New Zealand has banned possession of the Christchurch mosque shooter’s manifesto, and ordered citizens to destroy any copies they may possess. The Country’s “Chief Censor” says the manifesto “promotes murder and terrorism.”
According to Business Insider, New Zealand’s Office of Film and Literature Classification “made the decision to ban the document” written by Brenton Tarrant, who killed 50 people at two mosques in Christchurch, New Zealand, this month, and “told people in possession of the publication to destroy their copies and remove hyperlinks to them online.”
“Anyone found possessing and distributing the manifesto could face up to 10 years and 14 years in prison respectively,” Business Insider reported, adding that New Zealand’s “censorship office” also “made the possession and sharing of the livestream illegal.”
In a statement, New Zealand’s Chief Censor, David Shanks, claimed the manifesto “promotes murder and terrorism.”
“We have dealt with terrorist promotional material before which was deliberately designed to inspire, encourage and instruct other like-minded individuals to carry out further attacks,” Shanks explained. “For example we have found a number of ISIS publications to be objectionable in previous decisions… This publication falls in the same category.”
“There is an important distinction to be made between ‘hate speech,’ which may be rejected by many right-thinking people but which is legal to express, and this type of publication, which is deliberately constructed to inspire further murder and terrorism,” he continued.
New Zealand Free Speech Coalition spokesman Stephen Franks, however, warned against outlawing the manifesto.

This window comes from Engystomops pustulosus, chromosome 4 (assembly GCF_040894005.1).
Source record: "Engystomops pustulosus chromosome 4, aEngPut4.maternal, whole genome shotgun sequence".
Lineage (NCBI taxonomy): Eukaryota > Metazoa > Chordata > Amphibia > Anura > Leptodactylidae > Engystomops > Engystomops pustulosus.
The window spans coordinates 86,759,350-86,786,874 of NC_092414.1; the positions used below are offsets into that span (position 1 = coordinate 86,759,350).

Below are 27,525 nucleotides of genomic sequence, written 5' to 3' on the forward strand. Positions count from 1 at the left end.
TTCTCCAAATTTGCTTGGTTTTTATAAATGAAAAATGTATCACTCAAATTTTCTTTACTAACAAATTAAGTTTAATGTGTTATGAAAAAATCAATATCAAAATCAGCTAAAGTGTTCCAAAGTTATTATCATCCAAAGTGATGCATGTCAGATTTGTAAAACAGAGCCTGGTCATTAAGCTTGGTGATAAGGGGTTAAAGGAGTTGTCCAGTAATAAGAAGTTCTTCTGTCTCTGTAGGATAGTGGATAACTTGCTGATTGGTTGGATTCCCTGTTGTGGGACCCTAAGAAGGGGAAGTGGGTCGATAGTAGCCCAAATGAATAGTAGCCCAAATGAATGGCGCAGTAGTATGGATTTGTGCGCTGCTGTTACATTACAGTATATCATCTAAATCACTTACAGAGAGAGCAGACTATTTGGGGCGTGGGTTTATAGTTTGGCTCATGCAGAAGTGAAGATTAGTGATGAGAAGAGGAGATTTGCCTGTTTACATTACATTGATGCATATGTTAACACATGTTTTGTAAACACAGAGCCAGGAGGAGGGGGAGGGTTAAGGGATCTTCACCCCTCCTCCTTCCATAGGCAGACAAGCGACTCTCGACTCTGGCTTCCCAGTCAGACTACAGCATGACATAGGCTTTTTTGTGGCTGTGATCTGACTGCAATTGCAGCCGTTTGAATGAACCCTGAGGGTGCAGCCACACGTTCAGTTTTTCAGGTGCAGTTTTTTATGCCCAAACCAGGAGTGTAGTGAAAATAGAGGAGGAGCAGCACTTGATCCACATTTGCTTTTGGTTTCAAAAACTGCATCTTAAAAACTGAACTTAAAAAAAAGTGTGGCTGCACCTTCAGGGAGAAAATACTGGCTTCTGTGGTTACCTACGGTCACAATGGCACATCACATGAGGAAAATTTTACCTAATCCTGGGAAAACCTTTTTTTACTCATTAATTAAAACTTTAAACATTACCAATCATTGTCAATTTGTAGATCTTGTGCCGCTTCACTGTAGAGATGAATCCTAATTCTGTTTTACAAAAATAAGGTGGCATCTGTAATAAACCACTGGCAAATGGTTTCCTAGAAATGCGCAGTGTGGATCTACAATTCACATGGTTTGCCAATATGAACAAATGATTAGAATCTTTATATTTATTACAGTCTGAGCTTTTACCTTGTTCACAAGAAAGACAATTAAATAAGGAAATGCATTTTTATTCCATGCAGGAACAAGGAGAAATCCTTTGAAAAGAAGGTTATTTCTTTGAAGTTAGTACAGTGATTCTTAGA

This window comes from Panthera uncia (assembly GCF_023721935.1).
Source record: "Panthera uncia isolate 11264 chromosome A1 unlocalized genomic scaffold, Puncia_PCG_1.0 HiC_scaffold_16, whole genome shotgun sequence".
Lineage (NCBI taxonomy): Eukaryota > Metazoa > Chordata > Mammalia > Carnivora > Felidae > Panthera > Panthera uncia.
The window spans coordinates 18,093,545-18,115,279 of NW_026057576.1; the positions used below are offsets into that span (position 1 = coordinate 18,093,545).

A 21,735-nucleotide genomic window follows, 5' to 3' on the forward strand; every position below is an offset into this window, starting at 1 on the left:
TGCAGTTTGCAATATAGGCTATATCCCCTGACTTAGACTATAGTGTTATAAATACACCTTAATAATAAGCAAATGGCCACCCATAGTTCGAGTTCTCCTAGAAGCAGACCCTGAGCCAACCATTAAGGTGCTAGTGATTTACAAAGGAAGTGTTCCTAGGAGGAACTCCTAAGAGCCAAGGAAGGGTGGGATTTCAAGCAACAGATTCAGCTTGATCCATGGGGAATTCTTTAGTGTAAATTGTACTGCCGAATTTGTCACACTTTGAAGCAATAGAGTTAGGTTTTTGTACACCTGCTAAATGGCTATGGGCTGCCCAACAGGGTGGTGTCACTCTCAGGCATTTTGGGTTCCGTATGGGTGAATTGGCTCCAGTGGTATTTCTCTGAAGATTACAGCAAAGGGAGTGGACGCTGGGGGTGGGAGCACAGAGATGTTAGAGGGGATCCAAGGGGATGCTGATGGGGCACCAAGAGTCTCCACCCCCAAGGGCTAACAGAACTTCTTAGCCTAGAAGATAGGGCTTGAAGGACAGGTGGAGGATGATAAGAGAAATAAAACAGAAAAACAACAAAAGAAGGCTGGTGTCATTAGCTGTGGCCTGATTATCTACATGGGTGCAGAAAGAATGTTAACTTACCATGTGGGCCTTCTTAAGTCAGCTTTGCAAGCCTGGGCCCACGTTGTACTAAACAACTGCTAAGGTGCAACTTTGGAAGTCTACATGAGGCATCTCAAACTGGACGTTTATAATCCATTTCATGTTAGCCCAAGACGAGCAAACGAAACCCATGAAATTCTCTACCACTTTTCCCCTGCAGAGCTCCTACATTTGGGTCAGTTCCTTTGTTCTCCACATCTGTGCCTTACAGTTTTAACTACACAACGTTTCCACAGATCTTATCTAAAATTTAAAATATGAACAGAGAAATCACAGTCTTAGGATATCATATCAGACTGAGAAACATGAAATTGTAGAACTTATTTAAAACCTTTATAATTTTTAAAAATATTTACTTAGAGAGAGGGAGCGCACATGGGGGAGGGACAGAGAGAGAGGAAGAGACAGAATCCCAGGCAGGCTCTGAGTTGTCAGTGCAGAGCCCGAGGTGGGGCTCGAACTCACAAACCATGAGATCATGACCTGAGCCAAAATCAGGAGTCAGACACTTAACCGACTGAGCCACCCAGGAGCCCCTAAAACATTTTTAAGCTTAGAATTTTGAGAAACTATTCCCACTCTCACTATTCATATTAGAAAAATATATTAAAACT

“This is a completely improper use of the censorship powers,” Franks declared. “Most New Zealanders will have no interest in reading the rants of an evil person. But there is a major debate going on right now on the causes of extremism. Kiwis should not be wrapped in cotton wool with their news and information censored.”
“New Zealanders need to be able to understand the nature of evil and how it expresses itself,” he expressed. “Our society has surmounted many more terrible threats than this by allowing each citizen to engage, hear, read, and reject evil for themselves. It is completely alien to our history and our strength of a self-ruling citizenry to be told that only those in power may know and tell us what they want us to think an evil person has written.”
“For the same reason we don’t ban Mein Kampf, the manifesto should not be driven underground,” Franks concluded.
Following the shooting, New Zealand announced a ban on semiautomatic rifles and “high-capacity” magazines, while most major internet service providers in the country started to ban websites which hosted the video of the massacre.
One 22-year-old man is already facing up to ten years in prison for allegedly sharing the video of the shooting online, while in England, at least four people have also been arrested over comments they made about the shooting.